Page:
President Donald Trump delayed signing the $2.3 trillion spending bill, which provides $900 billion in coronavirus relief and $1.4 trillion in other government spending, until Sunday night after a week of demanding changes to the bill.
The difference of one day might have had an impact on access to unemployment benefits for millions of Americans.
Trump has publicly disagreed with members of his party in Congress, demanding that the $600 individual stimulus checks be raised to $2,000. A portion of the coronavirus relief fund will provide an additional $300 in unemployment benefits per week through March 14. According to CNBC, the programs that provide unemployment benefits will be extended 11 weeks, which would allow individuals to receive up to 50 weeks of benefits.
Many Americans are concerned that the one-day delay in signing the spending bill will cost them a full week in unemployment benefits. According to CNN, at least 12 million people receive benefits under the CARES Act signed into law in March.
Many Americans, including Senator Bernie Sanders (I-Vt.), flocked to Twitter to express concern about the impact of the delay.
Olivia Troye, a former homeland security, counterterrorism and coronavirus adviser to Vice President Mike Pence, also claimed that millions of Americans would lose a week’s worth of unemployment benefits if the spending bill was not signed in time.
Multiple news outlets have reported on the possible consequences of Trump waiting an extra day before signing the spending bill that will provide $900 billion in coronavirus relief after eight months of congressional gridlock.
Under the spending bill that Trump signed Sunday night, the two unemployment programs under the CARES Act are being extended for up to 11 weeks, until March 14. According to CNN, the Pandemic Unemployment Assistance (PUA) program extends benefits to 39 weeks for people who are self-employed, work in the gig economy or are freelancers while the Pandemic Emergency Unemployment Compensation program (PEUC) provides an additional 13 weeks to people who have used all available state benefits, which usually last 26 weeks.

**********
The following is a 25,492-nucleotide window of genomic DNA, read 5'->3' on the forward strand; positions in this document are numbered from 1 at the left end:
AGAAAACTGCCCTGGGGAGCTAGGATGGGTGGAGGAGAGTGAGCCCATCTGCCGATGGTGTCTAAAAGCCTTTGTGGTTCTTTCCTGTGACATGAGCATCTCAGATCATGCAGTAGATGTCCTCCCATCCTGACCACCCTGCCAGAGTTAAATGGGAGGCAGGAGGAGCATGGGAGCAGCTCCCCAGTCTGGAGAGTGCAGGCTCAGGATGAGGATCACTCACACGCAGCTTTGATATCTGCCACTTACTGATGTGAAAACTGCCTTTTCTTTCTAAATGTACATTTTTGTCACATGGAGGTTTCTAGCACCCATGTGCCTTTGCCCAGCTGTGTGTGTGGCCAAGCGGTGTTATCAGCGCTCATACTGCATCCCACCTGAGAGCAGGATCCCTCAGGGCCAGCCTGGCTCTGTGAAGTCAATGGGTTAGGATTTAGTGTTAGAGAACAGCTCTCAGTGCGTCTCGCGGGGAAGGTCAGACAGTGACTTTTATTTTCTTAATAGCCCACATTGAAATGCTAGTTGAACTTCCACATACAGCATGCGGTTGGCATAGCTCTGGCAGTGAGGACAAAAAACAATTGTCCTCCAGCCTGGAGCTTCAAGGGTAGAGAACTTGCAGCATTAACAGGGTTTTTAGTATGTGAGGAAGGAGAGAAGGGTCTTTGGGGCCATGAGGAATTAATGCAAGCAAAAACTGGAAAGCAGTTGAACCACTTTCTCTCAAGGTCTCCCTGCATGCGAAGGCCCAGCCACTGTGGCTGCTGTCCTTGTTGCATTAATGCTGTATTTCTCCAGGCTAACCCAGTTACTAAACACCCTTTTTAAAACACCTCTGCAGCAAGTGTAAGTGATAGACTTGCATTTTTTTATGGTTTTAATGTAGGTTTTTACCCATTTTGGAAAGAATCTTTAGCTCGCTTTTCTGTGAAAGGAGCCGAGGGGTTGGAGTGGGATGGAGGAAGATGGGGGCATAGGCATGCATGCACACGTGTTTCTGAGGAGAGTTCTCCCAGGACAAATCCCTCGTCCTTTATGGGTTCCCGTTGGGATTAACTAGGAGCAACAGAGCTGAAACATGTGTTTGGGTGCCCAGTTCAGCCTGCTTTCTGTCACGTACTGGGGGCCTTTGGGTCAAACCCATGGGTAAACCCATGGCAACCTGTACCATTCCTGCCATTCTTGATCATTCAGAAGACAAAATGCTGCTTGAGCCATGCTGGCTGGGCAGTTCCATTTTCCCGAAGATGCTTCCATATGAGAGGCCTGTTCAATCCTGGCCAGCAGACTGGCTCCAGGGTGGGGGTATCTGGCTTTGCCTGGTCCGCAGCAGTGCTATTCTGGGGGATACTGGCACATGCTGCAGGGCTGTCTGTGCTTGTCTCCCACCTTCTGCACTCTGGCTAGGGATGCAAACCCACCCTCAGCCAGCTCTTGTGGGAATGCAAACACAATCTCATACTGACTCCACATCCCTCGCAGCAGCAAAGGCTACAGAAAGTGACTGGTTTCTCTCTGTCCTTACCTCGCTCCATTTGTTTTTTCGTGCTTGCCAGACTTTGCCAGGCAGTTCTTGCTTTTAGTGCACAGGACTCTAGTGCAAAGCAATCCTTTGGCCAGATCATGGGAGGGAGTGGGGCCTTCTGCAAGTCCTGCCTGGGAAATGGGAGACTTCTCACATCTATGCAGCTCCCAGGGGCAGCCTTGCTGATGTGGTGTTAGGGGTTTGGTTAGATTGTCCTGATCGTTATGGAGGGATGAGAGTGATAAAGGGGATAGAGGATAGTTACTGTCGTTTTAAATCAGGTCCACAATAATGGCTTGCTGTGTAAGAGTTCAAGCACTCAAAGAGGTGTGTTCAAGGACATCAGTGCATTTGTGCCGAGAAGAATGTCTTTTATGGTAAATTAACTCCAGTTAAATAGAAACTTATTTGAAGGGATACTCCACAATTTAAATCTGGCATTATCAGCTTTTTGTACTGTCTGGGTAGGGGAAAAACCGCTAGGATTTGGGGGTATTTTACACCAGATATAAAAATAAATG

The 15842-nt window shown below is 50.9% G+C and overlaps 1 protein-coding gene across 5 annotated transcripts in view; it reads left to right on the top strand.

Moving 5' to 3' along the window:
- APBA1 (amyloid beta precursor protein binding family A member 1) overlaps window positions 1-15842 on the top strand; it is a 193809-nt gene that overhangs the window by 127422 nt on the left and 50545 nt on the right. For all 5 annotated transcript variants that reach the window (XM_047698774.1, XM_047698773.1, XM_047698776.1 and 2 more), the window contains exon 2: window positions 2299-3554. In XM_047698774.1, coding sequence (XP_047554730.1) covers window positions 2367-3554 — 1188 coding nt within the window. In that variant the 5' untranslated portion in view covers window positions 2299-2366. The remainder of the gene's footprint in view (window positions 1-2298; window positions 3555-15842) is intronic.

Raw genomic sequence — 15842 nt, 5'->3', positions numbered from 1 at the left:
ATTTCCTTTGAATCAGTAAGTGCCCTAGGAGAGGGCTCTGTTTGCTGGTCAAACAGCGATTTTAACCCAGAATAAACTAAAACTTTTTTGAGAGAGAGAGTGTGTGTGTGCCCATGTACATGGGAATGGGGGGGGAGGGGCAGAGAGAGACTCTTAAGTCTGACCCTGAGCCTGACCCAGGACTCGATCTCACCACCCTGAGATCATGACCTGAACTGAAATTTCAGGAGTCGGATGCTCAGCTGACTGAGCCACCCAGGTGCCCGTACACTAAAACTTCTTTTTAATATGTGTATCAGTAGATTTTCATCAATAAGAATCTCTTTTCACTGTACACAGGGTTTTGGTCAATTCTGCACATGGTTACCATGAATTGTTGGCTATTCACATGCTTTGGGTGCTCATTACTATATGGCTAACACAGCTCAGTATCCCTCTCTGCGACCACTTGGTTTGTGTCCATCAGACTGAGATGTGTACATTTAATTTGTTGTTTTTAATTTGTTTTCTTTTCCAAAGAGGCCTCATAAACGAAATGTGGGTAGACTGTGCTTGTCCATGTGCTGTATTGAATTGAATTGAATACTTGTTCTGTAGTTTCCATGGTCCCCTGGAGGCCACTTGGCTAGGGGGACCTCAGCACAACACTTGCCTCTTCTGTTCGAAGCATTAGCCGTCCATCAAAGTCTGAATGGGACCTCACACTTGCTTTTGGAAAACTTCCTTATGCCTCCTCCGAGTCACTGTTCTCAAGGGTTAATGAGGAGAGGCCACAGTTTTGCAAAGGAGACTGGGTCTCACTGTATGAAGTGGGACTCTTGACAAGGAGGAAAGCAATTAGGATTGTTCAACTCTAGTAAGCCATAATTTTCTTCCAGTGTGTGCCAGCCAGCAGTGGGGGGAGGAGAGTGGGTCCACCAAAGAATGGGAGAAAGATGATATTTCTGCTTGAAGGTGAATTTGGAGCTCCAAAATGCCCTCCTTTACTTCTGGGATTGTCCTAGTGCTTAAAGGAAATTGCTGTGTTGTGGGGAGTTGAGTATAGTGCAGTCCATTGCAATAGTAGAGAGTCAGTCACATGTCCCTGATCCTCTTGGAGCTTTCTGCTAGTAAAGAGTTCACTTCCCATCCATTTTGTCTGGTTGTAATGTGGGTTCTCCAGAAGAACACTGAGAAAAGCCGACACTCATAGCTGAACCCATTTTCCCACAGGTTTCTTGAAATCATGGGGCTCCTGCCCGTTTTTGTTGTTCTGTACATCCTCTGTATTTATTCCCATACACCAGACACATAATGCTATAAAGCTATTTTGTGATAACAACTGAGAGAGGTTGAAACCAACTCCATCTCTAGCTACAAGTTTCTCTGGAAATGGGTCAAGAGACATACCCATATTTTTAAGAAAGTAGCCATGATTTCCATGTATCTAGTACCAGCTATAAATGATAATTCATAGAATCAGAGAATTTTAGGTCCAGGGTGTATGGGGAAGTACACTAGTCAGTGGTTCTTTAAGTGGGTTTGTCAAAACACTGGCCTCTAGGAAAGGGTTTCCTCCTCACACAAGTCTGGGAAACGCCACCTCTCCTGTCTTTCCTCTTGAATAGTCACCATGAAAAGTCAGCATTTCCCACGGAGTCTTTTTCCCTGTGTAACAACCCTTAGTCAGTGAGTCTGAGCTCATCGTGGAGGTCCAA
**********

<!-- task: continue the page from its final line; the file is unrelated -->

According to CNET, the stimulus package benefits, including the program extensions and extra weekly $300 in unemployment checks under Federal Pandemic Unemployment Compensation (FPUC), were set to begin on December 26. However, Trump didn’t sign the spending bill until the next day, which called into question if unemployment benefits would include the week beginning Monday, December 28.
According to Michele Evermore, senior policy analyst at the National Employment Law Project, there are options to make sure that people don’t lose out on a week worth of benefits.
“One could argue that really they’re just continuing the old agreement and that agreement goes back to April so if you just change the dates on that old agreement, then potentially we’re not losing a week of benefits,” Evermore said.
Evermore added that if states were to modify the dates on the old agreement, they would do so under guidance from the Department of Labor.
A spokesperson from the Department of Labor anticipates that people will not lose a week of unemployment benefits based on when Trump signed the spending bill.
President Trump signing the spending bill Sunday night instead of Saturday did not cost millions of Americans one week of benefits.
Senator Ron Wyden (D-Ore.) confirmed in a statement that unemployed workers will not miss a week of benefits in a tweet from Emily Cochrane on Tuesday.
According to Evermore, it will take some time for those 11 weeks of benefits to be dispersed to people around the country.
“The other thing is, no matter what, Congress got the bill to the president’s desk so late that there would have been a lag in people actually getting a check,” said Evermore. “It takes two or three weeks to program new benefits into the computer system and so, that throws everything off. It would’ve been a couple weeks of delay getting payments but those payments should have been due starting December 27.”
She also mentioned that states will be able to provide back-pay to people for the few weeks it takes for the computer systems to get back up and running. The spokesperson for the Department of Labor did not specifically mention this course of action but Evermore stated “that’s the way it always works.”